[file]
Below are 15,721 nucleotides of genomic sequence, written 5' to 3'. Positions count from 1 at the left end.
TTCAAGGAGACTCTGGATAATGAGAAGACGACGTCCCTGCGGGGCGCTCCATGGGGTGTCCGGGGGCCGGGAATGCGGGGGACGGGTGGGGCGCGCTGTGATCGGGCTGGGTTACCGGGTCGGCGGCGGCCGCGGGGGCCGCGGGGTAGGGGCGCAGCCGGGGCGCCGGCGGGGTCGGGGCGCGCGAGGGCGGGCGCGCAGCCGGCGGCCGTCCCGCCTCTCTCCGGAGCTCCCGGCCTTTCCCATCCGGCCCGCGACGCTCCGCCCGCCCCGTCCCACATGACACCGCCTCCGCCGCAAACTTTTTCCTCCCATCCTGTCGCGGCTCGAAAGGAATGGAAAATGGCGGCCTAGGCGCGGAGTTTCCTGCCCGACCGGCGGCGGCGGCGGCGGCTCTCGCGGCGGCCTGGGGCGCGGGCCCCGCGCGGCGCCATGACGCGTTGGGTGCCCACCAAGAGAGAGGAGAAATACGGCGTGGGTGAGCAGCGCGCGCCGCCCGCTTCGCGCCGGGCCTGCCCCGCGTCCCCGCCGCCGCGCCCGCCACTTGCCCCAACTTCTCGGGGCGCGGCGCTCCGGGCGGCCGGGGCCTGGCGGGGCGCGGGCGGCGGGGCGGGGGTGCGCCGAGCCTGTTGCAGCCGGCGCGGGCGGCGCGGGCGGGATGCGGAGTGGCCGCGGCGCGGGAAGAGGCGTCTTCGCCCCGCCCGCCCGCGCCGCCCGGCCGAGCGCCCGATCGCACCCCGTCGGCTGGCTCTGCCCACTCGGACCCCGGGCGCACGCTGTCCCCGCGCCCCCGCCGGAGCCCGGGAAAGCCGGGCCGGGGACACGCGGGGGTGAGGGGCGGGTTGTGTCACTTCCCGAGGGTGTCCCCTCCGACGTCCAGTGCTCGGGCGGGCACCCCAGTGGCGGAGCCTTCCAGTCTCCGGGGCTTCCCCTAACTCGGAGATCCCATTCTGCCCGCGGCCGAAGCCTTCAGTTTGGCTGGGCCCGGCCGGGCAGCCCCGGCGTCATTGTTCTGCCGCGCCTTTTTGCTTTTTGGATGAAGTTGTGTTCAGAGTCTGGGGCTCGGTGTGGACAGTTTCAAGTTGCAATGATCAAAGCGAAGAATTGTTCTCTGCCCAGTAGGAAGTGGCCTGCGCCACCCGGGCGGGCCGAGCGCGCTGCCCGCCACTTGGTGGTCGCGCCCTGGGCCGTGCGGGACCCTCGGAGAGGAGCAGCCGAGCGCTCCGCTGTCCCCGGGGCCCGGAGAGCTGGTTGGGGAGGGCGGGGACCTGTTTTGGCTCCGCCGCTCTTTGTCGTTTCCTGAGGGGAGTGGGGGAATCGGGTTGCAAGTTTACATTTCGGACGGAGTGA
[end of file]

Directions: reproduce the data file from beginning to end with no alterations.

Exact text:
Below are 15,721 nucleotides of genomic sequence, written 5' to 3'. Positions count from 1 at the left end.
TTCAAGGAGACTCTGGATAATGAGAAGACGACGTCCCTGCGGGGCGCTCCATGGGGTGTCCGGGGGCCGGGAATGCGGGGGACGGGTGGGGCGCGCTGTGATCGGGCTGGGTTACCGGGTCGGCGGCGGCCGCGGGGGCCGCGGGGTAGGGGCGCAGCCGGGGCGCCGGCGGGGTCGGGGCGCGCGAGGGCGGGCGCGCAGCCGGCGGCCGTCCCGCCTCTCTCCGGAGCTCCCGGCCTTTCCCATCCGGCCCGCGACGCTCCGCCCGCCCCGTCCCACATGACACCGCCTCCGCCGCAAACTTTTTCCTCCCATCCTGTCGCGGCTCGAAAGGAATGGAAAATGGCGGCCTAGGCGCGGAGTTTCCTGCCCGACCGGCGGCGGCGGCGGCGGCTCTCGCGGCGGCCTGGGGCGCGGGCCCCGCGCGGCGCCATGACGCGTTGGGTGCCCACCAAGAGAGAGGAGAAATACGGCGTGGGTGAGCAGCGCGCGCCGCCCGCTTCGCGCCGGGCCTGCCCCGCGTCCCCGCCGCCGCGCCCGCCACTTGCCCCAACTTCTCGGGGCGCGGCGCTCCGGGCGGCCGGGGCCTGGCGGGGCGCGGGCGGCGGGGCGGGGGTGCGCCGAGCCTGTTGCAGCCGGCGCGGGCGGCGCGGGCGGGATGCGGAGTGGCCGCGGCGCGGGAAGAGGCGTCTTCGCCCCGCCCGCCCGCGCCGCCCGGCCGAGCGCCCGATCGCACCCCGTCGGCTGGCTCTGCCCACTCGGACCCCGGGCGCACGCTGTCCCCGCGCCCCCGCCGGAGCCCGGGAAAGCCGGGCCGGGGACACGCGGGGGTGAGGGGCGGGTTGTGTCACTTCCCGAGGGTGTCCCCTCCGACGTCCAGTGCTCGGGCGGGCACCCCAGTGGCGGAGCCTTCCAGTCTCCGGGGCTTCCCCTAACTCGGAGATCCCATTCTGCCCGCGGCCGAAGCCTTCAGTTTGGCTGGGCCCGGCCGGGCAGCCCCGGCGTCATTGTTCTGCCGCGCCTTTTTGCTTTTTGGATGAAGTTGTGTTCAGAGTCTGGGGCTCGGTGTGGACAGTTTCAAGTTGCAATGATCAAAGCGAAGAATTGTTCTCTGCCCAGTAGGAAGTGGCCTGCGCCACCCGGGCGGGCCGAGCGCGCTGCCCGCCACTTGGTGGTCGCGCCCTGGGCCGTGCGGGACCCTCGGAGAGGAGCAGCCGAGCGCTCCGCTGTCCCCGGGGCCCGGAGAGCTGGTTGGGGAGGGCGGGGACCTGTTTTGGCTCCGCCGCTCTTTGTCGTTTCCTGAGGGGAGTGGGGGAATCGGGTTGCAAGTTTACATTTCGGACGGAGTGA